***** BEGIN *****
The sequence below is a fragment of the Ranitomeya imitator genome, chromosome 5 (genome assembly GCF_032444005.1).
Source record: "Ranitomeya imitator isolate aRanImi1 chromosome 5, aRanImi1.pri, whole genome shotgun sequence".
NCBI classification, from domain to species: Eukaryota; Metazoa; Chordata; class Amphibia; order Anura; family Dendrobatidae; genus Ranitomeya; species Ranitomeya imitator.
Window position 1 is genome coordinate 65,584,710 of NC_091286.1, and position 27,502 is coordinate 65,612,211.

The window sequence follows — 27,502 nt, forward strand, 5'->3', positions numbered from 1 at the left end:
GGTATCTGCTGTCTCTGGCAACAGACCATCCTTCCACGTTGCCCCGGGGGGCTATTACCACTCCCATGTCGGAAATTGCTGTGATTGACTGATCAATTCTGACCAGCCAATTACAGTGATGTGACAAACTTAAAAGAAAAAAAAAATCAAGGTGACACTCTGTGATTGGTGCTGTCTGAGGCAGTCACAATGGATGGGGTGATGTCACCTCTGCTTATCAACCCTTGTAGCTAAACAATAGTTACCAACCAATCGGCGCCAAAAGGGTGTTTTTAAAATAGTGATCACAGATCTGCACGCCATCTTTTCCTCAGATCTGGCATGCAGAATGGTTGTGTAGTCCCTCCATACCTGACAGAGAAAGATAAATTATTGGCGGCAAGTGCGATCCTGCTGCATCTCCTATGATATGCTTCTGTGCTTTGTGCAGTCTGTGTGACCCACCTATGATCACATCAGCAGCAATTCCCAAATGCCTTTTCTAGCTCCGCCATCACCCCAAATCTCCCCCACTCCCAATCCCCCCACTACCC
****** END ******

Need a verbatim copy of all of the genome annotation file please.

The sequence below is a fragment of the Ranitomeya imitator genome, chromosome 5 (genome assembly GCF_032444005.1).
Source record: "Ranitomeya imitator isolate aRanImi1 chromosome 5, aRanImi1.pri, whole genome shotgun sequence".
NCBI classification, from domain to species: Eukaryota; Metazoa; Chordata; class Amphibia; order Anura; family Dendrobatidae; genus Ranitomeya; species Ranitomeya imitator.
Window position 1 is genome coordinate 65,584,710 of NC_091286.1, and position 27,502 is coordinate 65,612,211.

The window sequence follows — 27,502 nt, forward strand, 5'->3', positions numbered from 1 at the left end:
GGTATCTGCTGTCTCTGGCAACAGACCATCCTTCCACGTTGCCCCGGGGGGCTATTACCACTCCCATGTCGGAAATTGCTGTGATTGACTGATCAATTCTGACCAGCCAATTACAGTGATGTGACAAACTTAAAAGAAAAAAAAAATCAAGGTGACACTCTGTGATTGGTGCTGTCTGAGGCAGTCACAATGGATGGGGTGATGTCACCTCTGCTTATCAACCCTTGTAGCTAAACAATAGTTACCAACCAATCGGCGCCAAAAGGGTGTTTTTAAAATAGTGATCACAGATCTGCACGCCATCTTTTCCTCAGATCTGGCATGCAGAATGGTTGTGTAGTCCCTCCATACCTGACAGAGAAAGATAAATTATTGGCGGCAAGTGCGATCCTGCTGCATCTCCTATGATATGCTTCTGTGCTTTGTGCAGTCTGTGTGACCCACCTATGATCACATCAGCAGCAATTCCCAAATGCCTTTTCTAGCTCCGCCATCACCCCAAATCTCCCCCACTCCCAATCCCCCCACTACCC